29 Jul Perjury In A Bankruptcy Case Can Land You In Jail!
Perjury is a federal crime when it happens in conjunction with a bankruptcy case. When my clients sign their Petition I inform them no less than 4 times that they are signing the documents under penalty of pejury that everything must be truthful and accurate to best of their knowledge.
This means tell me everything. Tell me about the timeshare, motorcycle, beanie baby collections, computer you purchased within six months of fling bankruptcy on that credit card and everything else. What I tell my clients is if you commit perjury your local FBI agent can investigate and be your personal escort to Leavenworth, one of the federal prisons. I hear all kinds of stories where clients inform me that “my friends filed and they did not declare….., so why do I have to tell you everything?” My response is, “is your friend going to do the time when you are charged with a federal crime?” That usually stops the whining of why I ask so many questions.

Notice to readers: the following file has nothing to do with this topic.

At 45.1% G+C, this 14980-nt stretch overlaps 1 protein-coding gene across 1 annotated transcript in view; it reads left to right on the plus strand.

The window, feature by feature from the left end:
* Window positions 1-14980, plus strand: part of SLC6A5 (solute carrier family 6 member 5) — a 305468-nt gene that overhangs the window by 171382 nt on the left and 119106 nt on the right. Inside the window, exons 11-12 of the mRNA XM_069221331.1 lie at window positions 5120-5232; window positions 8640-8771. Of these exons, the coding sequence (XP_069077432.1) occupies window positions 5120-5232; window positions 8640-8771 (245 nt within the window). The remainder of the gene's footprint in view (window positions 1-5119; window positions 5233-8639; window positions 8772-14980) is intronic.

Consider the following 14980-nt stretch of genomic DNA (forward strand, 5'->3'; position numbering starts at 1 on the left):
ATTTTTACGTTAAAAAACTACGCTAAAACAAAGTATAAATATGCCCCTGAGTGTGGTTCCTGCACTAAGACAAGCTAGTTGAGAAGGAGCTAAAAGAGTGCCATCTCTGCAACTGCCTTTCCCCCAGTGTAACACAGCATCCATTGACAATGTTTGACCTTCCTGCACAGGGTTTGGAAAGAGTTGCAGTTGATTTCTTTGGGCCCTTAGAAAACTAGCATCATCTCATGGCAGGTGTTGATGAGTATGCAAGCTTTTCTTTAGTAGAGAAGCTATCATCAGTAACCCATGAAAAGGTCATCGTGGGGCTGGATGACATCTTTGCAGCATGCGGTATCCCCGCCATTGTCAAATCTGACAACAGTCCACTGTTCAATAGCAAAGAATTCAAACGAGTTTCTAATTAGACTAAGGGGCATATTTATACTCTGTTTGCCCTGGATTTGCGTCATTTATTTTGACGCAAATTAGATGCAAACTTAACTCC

Bottom line is I cannot protect my client if they do not tell me everything. Most situations can be dealt with but that is only if you give us all the facts.
Keep in mind if you play hide and seek with assets or income and your attorney asked the proper questions you will be the one facing jail time. Who will know? Bankruptcy filings are published under public notices and all kinds of people may find out that you have filed bankruptcy. It is not unusual for the ex to show up to a hearing or even call the trustee to say that the debtor is hiding assets or income. Vengeance is mine saith the Lord but on the other end of the spectrum Hell hath no fury like an ex scorned. Why take a chance?
Punishment for bankruptcy crimes include but are not limited to fines in the neighborhood of $250,000 and/or a jail sentence up to 5 years and/or losing your discharge. So is it worth all that to not declare the $100 bass boat that you are worried about losing? Not in my mind.
I have been in Leavenworth once to interview a client who robbed a bank to pay her credit card debt. The sound of the door slamming shut behind me when I entered the prison was the most deafening and isolating sound I have ever experienced in my life.
Remember that knowledge is power and the more knowledge you provide your attorney the more power they will have to get a bankruptcy discharge for you and to keep you out of jail.
Written by Kansas City, Missouri Bankruptcy Attorney, Rachel Lynn Foley.